In a very well-known cartoon describing tone policing (albeit far from being the best explanation) one of the examples given of someone tone policing is someone who was telling the distressed party “You’ll catch more flies with honey than with vinegar”. What was wrong with someone saying that? Is it really that bad advice? No – it’s not bad advice at all. In fact it is very good advice — so good, in fact, that the person who was saying that should have followed that advice themself. But by stating that advice in such a manner at the moment of the other party’s grief, they already were failing to follow that advice themself.

If you are a serious student of Stoicism and find someone expressing grievance in an emotionally charged maner – start by realizing that while the emotional reaction to an external is erroneous according to our philosophy, it is nonetheless understandable. Even though our philosophy teaches that the inherent ethical value that the distressed party assigns to the external (the value of “good” or “bad”) isn’t real – the external itself to which they are assigning that value may very well be quite real.

Also remember that it is quite expected of the untrained mind, however erroneously, to assign ethical values to externals. Even we Stoics sometimes do so as well. True – we are never supposed to — but none of us are Sages. We just get closer and closer and closer to that perfection – never actually reaching it — and thus we, too, sometimes may slip-up and assign ethical values to externals, even though they are in fact indifferents. (I, myself, had a very exasprated reaction of which I am not proud the other day myself in the context of an online religious discussion.) Shaming us then, prokopton as we are, isn’t the best way to get us back on track — and it certainly isn’t the way to help a person expressing a grievance who may not even at present be a Stoic at all.

So how do you help them? First, you express acknowledgement of the externals on who’s account they are distressed. Even if the exact thing that they complain about turns out not to be real, there still could be (and probably is) a deeper issue that is really the external basis on account of which they are distressed. You can even help open them up to the deeper issue – but should take care only to do so in a tactful manner. They may even be better equipped to see this themself once they have reached the Stoic mindset from which greater objectivity is possible.

Once they have opened up about the external on who’s account they grieve, the are of which they are powerless – then it is time to begin opeining their eyes to where they do in fact have power. They can not control the fact that the racism that affects them exists – but they can control whether or not they properly do their part to oppose racism. The same applies if their situation has been affected by sexism, homophobia, transphobia, religious prejudice, or any of the other discriminatory biases that plague society. They may not be able to see relief from this dscriminatory bias in society in their lifetime – but gradually you can help them see how faithfully doing their part correctly in the struggle against injustice can be it’s own reward.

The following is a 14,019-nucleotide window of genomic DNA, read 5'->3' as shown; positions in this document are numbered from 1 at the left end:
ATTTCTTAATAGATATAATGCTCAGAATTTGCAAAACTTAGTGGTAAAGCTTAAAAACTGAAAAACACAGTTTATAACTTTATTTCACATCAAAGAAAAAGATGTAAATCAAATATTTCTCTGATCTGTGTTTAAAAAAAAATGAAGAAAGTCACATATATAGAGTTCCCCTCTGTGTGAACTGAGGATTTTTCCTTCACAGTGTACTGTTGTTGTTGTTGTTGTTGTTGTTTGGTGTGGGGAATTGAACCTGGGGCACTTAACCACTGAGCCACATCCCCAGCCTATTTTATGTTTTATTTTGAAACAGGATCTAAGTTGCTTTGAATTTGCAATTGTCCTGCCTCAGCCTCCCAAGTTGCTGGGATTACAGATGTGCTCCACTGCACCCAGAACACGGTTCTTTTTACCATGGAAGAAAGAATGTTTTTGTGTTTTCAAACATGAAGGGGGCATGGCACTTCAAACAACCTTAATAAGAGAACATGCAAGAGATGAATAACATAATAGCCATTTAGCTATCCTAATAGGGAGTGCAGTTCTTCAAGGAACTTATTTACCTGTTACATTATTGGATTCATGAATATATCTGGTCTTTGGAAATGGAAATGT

Eventually, the goal is that they see that by doing their part correctly in the struggle for a more just society, they gain in themselves progress toward virtue which is a greater good than the external benfits of which the discriminatory biases of society deprive them. This is what can potentially lead to them becoming Stoics themselves and learning to see that a virtuous will within themself (which includes the will to do themselves their part correctly in the struggle for a more just society, but is not limited to it) is the only true good — and that externals, be they preferred or dispreferred, are indifferent.

And what about cases when the external that they complain about isn’t even a social injustice at all? And especially what about those who are complaining precisely because of an advance in in social justice who’s validity they just don’t understand? You definitely don’t want to encourge anyone to be faithfully doing their part in a campaign against social justice. Ultimately, these people may even be beyond your ability to help at all (as could be anyone in a state of such emotional wreckage for that matter) – but you could at least attempt to help them deal with the deeper issue that is preventing them from being at peace in the face of the advance in social justice.

At either rate – if you encounter someone who is in an emotionally injured state on account of an external that they rightly or wrongly perceive to be a social injustice – shamng them is no way to go about helping them learn resilience, and is not the proper conduct of a Stoic — even if we do from time to time slip up and do exactly that anyway.